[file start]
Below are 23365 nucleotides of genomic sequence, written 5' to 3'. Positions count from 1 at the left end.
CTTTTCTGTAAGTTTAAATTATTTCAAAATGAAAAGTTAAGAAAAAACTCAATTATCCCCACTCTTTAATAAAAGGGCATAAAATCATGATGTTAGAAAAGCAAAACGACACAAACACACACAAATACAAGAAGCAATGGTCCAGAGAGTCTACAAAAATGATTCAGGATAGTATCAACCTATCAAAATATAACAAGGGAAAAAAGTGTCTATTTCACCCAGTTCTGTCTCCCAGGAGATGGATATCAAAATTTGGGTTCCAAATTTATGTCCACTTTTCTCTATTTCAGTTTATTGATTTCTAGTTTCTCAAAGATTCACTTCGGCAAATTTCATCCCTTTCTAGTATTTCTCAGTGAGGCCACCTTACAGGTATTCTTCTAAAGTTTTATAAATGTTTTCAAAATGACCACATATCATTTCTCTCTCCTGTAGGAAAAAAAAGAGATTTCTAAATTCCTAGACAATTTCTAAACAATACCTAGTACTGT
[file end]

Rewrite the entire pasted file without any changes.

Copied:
Below are 23365 nucleotides of genomic sequence, written 5' to 3'. Positions count from 1 at the left end.
CTTTTCTGTAAGTTTAAATTATTTCAAAATGAAAAGTTAAGAAAAAACTCAATTATCCCCACTCTTTAATAAAAGGGCATAAAATCATGATGTTAGAAAAGCAAAACGACACAAACACACACAAATACAAGAAGCAATGGTCCAGAGAGTCTACAAAAATGATTCAGGATAGTATCAACCTATCAAAATATAACAAGGGAAAAAAGTGTCTATTTCACCCAGTTCTGTCTCCCAGGAGATGGATATCAAAATTTGGGTTCCAAATTTATGTCCACTTTTCTCTATTTCAGTTTATTGATTTCTAGTTTCTCAAAGATTCACTTCGGCAAATTTCATCCCTTTCTAGTATTTCTCAGTGAGGCCACCTTACAGGTATTCTTCTAAAGTTTTATAAATGTTTTCAAAATGACCACATATCATTTCTCTCTCCTGTAGGAAAAAAAAGAGATTTCTAAATTCCTAGACAATTTCTAAACAATACCTAGTACTGT